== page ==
NO ONE KNOWS what happened to the lost climate letter. All that is known is this: Alaa Abd El Fattah, arguably Egypt’s highest-profile political prisoner, wrote it while on a hunger strike in his Cairo prison cell last month. It was, he explained later, “about global warming because of the news from Pakistan.” He was concerned about the epic floods that displaced 33 million people at their peak, and what that cataclysm foretold about climate hardships and paltry state responses to come.
A visionary technologist and searching intellectual, Abd El Fattah’s first name — along with the hashtag #FreeAlaa — have become synonymous with the 2011 pro-democracy revolution that turned Cairo’s Tahrir Square into a surging sea of young people that ended the three-decade rule of Egypt’s dictator Hosni Mubarak. Behind bars almost continuously for the past decade, Alaa is able to send and receive letters once a week. Earlier this year, a collection of his poetic and prophetic prison writings was published as the widely celebrated book, “You Have Not Yet Been Defeated.”
Alaa’s family and friends live for those weekly letters. Especially since April 2, when he started a hunger strike, ingesting only water and salt at first, and then just 100 calories a day (the body needs closer to 2,000). Alaa’s strike is a protest against his outrageous imprisonment for the crime of “spreading false news” — ostensibly because he shared a Facebook post about the torture of another prisoner. Everyone knows, however, that he is imprisoned to send a message to any future young revolutionaries who get democratic dreams in their heads. With his strike, Alaa is attempting to pressure his jailers to grant important concessions, including access to the British consulate. Alaa’s mother was born in England, so he was able to get British citizenship at the end of last year. His jailers have so far refused, and so Alaa continues to waste away. “He has become a skeleton with a lucid mind,” his sister Mona Seif said recently.
The longer the hunger strike wears on, the more precious those weekly letters become. For his family, they are nothing less than proof of life. Yet on the week he wrote about climate breakdown, the letter never made it to Alaa’s mother, a human rights defender and intellectual in her own right, Laila Soueif. Perhaps, he speculated in a subsequent correspondence to her, his jailer had “spilled his coffee over the letter.” More likely, it was deemed to touch on forbidden “high politics” — even though Alaa says he was careful not to so much as mention the Egyptian government, or even “the upcoming conference.”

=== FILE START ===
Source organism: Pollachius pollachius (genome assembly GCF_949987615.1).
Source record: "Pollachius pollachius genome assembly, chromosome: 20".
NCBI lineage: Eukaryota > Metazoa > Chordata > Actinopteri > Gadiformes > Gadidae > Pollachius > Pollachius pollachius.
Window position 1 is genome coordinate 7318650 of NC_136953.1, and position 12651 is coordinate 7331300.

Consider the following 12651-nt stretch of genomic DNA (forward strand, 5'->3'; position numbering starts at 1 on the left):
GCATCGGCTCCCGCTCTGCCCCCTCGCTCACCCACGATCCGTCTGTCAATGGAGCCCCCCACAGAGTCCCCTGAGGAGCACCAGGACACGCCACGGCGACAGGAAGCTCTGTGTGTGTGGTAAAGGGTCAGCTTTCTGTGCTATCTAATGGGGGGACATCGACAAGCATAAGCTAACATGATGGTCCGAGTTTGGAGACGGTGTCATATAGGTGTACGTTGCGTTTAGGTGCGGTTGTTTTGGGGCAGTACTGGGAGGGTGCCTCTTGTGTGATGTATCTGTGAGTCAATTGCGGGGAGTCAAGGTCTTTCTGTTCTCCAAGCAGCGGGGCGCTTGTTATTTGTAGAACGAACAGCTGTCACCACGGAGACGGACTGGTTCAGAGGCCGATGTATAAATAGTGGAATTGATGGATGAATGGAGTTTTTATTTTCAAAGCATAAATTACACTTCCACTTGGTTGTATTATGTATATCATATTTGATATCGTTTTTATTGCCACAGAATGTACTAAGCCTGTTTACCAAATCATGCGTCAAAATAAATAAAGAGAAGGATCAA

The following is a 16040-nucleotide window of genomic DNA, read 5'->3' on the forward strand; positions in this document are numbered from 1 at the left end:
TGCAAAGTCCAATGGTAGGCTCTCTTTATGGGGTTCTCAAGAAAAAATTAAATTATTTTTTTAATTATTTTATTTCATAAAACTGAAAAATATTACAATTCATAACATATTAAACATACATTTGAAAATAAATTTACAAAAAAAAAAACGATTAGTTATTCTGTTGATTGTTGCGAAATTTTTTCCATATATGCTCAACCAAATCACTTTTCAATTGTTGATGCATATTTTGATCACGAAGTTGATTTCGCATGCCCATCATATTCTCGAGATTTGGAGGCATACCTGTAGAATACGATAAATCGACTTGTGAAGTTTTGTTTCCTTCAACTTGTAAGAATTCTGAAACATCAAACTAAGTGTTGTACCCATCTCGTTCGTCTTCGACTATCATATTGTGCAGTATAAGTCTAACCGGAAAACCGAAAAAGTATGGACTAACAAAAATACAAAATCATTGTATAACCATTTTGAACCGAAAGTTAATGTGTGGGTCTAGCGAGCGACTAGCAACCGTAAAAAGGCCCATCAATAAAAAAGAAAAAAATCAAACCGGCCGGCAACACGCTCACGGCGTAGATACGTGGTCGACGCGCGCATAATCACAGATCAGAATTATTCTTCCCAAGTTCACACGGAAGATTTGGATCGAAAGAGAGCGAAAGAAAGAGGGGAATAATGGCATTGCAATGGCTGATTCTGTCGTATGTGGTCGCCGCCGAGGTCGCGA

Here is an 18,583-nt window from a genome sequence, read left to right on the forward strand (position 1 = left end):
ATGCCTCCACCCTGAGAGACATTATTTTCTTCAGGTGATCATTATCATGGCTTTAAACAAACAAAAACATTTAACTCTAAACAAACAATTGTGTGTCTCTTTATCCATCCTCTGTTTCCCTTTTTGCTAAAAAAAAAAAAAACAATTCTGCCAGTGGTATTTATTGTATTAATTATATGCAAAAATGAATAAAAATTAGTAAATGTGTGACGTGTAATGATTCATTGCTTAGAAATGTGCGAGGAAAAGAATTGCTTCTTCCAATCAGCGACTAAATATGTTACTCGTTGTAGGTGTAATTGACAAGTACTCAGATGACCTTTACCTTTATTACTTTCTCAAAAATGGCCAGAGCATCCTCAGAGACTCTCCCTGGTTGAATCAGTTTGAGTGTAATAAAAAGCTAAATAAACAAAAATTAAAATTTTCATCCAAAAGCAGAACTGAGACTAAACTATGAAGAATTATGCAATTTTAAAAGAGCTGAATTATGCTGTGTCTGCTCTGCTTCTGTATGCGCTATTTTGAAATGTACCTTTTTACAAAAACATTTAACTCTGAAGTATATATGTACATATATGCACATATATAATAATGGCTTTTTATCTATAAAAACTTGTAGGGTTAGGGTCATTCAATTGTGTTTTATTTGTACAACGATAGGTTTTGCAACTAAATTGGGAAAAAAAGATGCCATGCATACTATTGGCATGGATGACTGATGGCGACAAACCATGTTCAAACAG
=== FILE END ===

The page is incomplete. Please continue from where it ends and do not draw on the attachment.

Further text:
That last bit is important. It’s a reference to the fact that in less than one month, beginning on November 6, Egypt’s Sharm el-Sheikh will play host to this year’s United Nations climate summit, known as COP27, just as other cities like Glasgow, Paris, and Durban have done in the past. Tens of thousands of delegates — world leaders, ministers, envoys, appointed bureaucrats, as well as climate activists, NGO observers, and journalists — will descend on the beach resort city, their chests bedecked in lanyards and color-coded badges.
Which is why that lost letter is significant. There is something unbearably moving about the thought of Alaa — despite the decade of indignities he and his family have suffered — sitting in his cell thinking about our warming world. There he is, slowly starving, yet still worrying about floods in Pakistan and extremism in India and crashing currency in the U.K. and Lula’s presidential candidacy in Brazil, all of which get a mention in his recent letters, shared with me by his family.
There is also, frankly, something shaming about it, something that might give pause to everyone headed to Sharm el-Sheikh. Because while Alaa thinks about the world, it’s not at all clear that the world that is about to arrive in Egypt for the climate summit is thinking much about Alaa. Or about the estimated 60,000 other political prisoners behind bars in Egypt where barbaric forms of torture reportedly take place on an “assembly line.” Or about the Egyptian human rights and environmental activists, as well as critical journalists and academics, who have been harassed, spied on, and barred from travel as part of what Human Rights Watch calls Egypt’s “general atmosphere of fear” and “relentless crackdown on civil society.”
The Egyptian regime is eager to celebrate its official climate “youth leaders,” holding them up as symbols of hope in the battle against warming (many double-talking governments like to use young people as climate props). But it’s hard not to think of the courageous youth leaders of the Arab Spring, many of them now prematurely aged by over a decade of state violence and harassment, systems that are lavishly bankrolled by military aid from Western powers, particularly the U.S. It’s almost as if those activists have just been substituted out for newer, less troublesome models.
“I’m the ghost of spring past,” Alaa wrote about himself in 2019.